After another hour on the corner, no one came out of the church to complain about the sign. Funny. Do you think people who worships a man who was tortured and murdered by the military to quell religious dissent would favor impeaching the current administration?
God. I’d hope so.
I return Monday to follow the orders of police to the letter. On my first mad dash across Southfield road, I drop my wallet. The guy behind the wheel of the car in the left turn lane alerts me with a friendly toot on his horn. I turn quickly, pick up my billfold, give the driver a grateful wave and sprint back to the corner to take my position.
As if on cue, the Lathrup police officer appears at the spot I just left on a motorcycle. He gets on his bullhorn and announces “THIS IS NOT A GAME! STOP PLAYING IN THE STREET! PICK A CORNER AND STAY THERE!”
I wave my wallet and try to tell him why I ran back into the intersection, but he’s too far away and he’s not listening anyway. Still, he elects not to ticket me as he had threatened the week before and rides off. Other officers drive by in cruisers, but do not speak to me. I suspect this is the last contact I’ll have with the city, but I am mistaken.
This morning, I take the day off work and decide to spend a little extra time at the courthouse. I renewed the demonstration permit and requested the right to picket on any side of the building and to have up to 10 people join me if they wish (hint, hint, hint). A man walking by says “You really get around, don’t you?” I think he means that I’m on the other side of the building, but then he says, “The cops yellin’ at you on his bullhorn. Did you get your cellphone back?”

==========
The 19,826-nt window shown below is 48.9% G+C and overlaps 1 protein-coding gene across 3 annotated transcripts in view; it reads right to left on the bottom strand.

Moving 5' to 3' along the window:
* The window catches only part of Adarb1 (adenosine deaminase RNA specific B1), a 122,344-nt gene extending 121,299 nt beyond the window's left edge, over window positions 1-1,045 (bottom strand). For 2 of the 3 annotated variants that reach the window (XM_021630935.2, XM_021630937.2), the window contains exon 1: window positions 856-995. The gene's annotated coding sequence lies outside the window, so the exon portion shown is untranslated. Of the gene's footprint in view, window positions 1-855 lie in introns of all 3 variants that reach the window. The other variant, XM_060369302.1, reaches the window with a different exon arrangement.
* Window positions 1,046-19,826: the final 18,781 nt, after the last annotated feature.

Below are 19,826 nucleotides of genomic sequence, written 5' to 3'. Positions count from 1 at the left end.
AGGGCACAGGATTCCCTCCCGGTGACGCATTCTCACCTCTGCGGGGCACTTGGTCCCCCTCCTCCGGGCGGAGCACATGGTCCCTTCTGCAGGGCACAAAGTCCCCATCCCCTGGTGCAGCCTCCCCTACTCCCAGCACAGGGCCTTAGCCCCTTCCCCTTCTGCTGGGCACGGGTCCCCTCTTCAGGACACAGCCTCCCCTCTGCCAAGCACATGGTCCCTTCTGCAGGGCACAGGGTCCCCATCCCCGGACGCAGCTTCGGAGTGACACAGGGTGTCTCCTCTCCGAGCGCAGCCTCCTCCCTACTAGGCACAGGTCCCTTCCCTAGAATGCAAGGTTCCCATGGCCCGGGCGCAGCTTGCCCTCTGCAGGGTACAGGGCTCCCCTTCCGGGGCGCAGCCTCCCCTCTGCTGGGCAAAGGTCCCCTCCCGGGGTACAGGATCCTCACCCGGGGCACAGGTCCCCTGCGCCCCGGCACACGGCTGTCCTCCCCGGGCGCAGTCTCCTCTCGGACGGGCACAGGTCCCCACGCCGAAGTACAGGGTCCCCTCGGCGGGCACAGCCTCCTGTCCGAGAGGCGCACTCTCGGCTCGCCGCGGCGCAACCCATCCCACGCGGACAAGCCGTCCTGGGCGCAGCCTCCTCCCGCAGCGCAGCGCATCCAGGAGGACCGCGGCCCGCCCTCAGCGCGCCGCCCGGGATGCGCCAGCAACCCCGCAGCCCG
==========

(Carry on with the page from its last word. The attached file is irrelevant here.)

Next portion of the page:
I laugh. “It was my wallet, but yeah. I got it. Thanks.”
When I returned to the intersection, the church’s maintenance man finally comes out. He tells me I’ll have to take the sign down. I ask if there is someone I can appeal to in the church and he tells me it’s not likely since they would want to maintain a separation of church and state and besides, the city has told them to keep signs off of their own fence.
As we cross the street back towards the church grounds, we notice a man in plain clothes and a badge on his hip. It is Southfield code enforcement. He’s calling the number on the bottom. I’m glad McCotter doesn’t get to hear about this from me for once.
We have a very pleasant and lengthy conversation about signage as my banner flaps in the breeze behind us. He doesn’t ticket me. He doesn’t put me in the back of a car. I ask him what the rules are, he calls someone at city hall and finds out. It was kind of like being back in civilization, not Livonia. He tells me there are three criteria I must meet:
The sign must be secured on private property.
I must get permission from the property owner.
The sign can be no more than 32 square feet.
Looks like I’ve got some more ground to cover.